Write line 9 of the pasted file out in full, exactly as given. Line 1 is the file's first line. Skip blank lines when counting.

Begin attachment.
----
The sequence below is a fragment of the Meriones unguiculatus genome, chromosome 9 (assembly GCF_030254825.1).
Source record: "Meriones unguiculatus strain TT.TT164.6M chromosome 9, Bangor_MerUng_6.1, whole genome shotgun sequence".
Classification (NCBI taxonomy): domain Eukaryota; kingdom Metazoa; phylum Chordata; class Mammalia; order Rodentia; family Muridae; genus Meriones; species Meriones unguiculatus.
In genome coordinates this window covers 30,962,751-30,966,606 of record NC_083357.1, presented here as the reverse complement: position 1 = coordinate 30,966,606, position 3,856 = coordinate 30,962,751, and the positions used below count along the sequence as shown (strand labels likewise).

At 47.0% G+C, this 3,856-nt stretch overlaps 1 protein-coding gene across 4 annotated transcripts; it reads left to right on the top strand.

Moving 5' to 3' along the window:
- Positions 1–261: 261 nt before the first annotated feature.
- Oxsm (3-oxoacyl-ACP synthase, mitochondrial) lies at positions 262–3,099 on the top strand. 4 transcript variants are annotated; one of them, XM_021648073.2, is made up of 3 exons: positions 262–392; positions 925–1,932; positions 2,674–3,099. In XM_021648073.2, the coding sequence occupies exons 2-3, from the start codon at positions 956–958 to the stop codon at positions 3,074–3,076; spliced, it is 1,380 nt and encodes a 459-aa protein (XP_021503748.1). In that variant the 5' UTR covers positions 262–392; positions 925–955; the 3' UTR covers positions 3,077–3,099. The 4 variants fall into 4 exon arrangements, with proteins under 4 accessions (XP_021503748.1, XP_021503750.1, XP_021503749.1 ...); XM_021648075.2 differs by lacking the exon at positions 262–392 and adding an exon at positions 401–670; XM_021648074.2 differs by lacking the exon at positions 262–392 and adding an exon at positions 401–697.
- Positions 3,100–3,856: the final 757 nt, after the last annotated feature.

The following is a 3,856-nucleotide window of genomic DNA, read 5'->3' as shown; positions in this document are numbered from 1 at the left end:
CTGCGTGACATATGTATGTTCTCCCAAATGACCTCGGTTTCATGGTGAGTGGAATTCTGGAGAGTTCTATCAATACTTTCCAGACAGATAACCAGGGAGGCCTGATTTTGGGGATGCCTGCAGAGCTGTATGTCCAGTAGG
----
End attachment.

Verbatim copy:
- Positions 3,100–3,856: the final 757 nt, after the last annotated feature.